Coral Rose, chairman of the Federation of Wholesale Distributors (FWD) and managing director of the Country Range Group, discusses best before dates and how operators can support the wholesale network to save waste and jobs.
All of us involved in the production, distribution and preparation of food have a responsibility not to allow consumable products to go to waste. It's something we have all pledged to do and we all have a part to play in reducing the 1.1 million tonnes of food the hospitality and foodservice sector throws away every year.
This year's exceptional circumstances make our collective commitment to this goal even more important. When the hospitality sector closed its doors in March, the food wholesalers and distributors who supply 350,000 catering outlets were fully stocked and ready to meet their customers' orders for the busy spring weekends to come. The lockdown left them with an estimated £20m of goods in their warehouses and none of the financial support from government that was offered to the hospitality sector.
As caterers cautiously reopen their kitchens, these wholesalers are standing beside them every step of the way, helping to bring consumers through those doors by providing the products and service their foodservice customers expect. But they have been hard hit by the long layoff and need their partners' support in return.
Some of the stalled stock in the supply chain is close to or beyond the best before date on its packaging, but still completely safe and legal for sale and consumption. Best before is not an indication of food safety, and we have the support of Defra, the Food Standards Agency, WRAP and EU regulations in asking caterers to take these products as part of their order.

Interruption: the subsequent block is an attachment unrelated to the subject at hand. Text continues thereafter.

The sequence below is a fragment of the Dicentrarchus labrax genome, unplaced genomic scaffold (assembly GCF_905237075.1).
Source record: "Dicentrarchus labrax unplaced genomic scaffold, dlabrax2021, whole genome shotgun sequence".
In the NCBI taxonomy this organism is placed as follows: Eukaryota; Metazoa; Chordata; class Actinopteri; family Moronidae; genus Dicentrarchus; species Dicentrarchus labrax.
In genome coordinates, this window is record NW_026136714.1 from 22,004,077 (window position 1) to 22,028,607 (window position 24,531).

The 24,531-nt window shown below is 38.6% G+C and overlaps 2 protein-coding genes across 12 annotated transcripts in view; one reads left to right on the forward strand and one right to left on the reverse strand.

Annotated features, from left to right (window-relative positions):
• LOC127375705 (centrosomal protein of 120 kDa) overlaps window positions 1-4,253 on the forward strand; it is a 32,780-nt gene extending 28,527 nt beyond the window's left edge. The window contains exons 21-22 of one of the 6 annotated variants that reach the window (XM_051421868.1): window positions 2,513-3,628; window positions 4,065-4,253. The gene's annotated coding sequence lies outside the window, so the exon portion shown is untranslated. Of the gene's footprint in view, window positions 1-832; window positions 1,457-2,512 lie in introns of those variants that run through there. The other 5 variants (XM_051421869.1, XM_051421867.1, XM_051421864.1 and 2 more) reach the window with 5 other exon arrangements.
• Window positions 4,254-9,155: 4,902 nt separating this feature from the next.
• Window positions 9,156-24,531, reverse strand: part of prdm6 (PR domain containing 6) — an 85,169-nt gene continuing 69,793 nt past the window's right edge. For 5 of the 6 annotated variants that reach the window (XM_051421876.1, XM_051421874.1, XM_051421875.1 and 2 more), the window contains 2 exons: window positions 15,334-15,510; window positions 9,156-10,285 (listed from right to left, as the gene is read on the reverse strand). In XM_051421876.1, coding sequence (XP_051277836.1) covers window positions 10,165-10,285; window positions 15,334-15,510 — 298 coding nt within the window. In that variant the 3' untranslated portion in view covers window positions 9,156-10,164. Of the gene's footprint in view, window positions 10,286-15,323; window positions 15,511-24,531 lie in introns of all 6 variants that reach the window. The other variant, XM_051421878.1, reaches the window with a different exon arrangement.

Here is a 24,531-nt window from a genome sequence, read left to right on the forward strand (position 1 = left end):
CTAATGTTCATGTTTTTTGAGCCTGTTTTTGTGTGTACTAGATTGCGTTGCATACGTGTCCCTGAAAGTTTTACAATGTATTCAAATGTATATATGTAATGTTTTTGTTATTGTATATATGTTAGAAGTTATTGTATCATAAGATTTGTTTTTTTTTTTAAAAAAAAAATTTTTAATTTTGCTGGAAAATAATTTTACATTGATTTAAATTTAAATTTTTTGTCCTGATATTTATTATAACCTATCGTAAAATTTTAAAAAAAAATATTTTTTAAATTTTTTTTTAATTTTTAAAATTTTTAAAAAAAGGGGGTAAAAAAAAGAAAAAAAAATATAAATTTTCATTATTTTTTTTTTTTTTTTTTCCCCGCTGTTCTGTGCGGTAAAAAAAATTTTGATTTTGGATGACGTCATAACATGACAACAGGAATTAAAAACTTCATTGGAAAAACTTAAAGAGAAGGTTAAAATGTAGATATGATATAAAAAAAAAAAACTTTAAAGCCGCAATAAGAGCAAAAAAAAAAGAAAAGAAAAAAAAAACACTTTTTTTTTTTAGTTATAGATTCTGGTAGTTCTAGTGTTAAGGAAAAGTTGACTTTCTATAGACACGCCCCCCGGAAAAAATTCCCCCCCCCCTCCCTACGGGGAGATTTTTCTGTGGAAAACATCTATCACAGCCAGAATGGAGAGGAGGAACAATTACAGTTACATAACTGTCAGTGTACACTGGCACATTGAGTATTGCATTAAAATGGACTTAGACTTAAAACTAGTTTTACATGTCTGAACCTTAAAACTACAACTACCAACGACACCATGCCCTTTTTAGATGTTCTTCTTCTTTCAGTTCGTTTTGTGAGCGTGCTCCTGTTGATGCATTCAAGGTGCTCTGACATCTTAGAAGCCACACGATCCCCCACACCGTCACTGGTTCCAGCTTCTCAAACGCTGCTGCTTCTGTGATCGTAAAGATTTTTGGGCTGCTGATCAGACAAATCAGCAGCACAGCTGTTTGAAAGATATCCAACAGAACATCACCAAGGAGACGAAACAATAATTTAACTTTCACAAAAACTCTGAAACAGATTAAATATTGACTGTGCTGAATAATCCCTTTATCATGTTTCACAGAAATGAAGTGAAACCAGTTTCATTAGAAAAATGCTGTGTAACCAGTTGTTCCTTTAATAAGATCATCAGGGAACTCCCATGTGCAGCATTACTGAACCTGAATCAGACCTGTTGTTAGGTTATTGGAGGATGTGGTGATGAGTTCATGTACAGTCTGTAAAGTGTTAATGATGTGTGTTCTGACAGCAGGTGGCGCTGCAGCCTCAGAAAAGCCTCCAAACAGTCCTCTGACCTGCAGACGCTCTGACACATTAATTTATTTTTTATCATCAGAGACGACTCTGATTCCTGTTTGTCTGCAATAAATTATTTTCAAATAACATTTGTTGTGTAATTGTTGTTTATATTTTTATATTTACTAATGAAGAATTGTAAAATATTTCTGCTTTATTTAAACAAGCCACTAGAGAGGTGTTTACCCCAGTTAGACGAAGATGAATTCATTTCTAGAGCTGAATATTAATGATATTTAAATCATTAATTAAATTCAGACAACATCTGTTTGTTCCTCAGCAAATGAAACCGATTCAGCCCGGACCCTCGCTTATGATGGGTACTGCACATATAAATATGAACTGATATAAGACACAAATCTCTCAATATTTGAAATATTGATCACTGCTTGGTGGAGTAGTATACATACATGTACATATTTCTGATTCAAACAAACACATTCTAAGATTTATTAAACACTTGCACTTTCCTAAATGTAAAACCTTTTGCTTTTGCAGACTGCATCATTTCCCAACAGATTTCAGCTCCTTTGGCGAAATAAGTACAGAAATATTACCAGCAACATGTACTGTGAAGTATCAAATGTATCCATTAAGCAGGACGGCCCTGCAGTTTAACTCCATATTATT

Best before is not an indication of food safety
WRAP has issued comprehensive guidance on the legality and safety of short-dated food that has been stored correctly though the lockdown. Wholesalers will provide the guidance when delivering and, in some cases, a letter from the manufacturer confirming the food is safe to sell on.
There is also a broader picture to consider. Within a low-margin supply chain and with no government support for the sector's cashflow, distributors cannot afford to purchase new stock without first releasing what they have on their shelves. With limited income flowing up from the slowly re-emerging out-of-home sector, some are close to a catastrophic failure of supply to their customers.
We need your support. On behalf of all wholesalers, I am appealing to our caterer partners to work with us to prevent food waste, reduce the surplus stock and maintain diversity and competition in the food distribution network.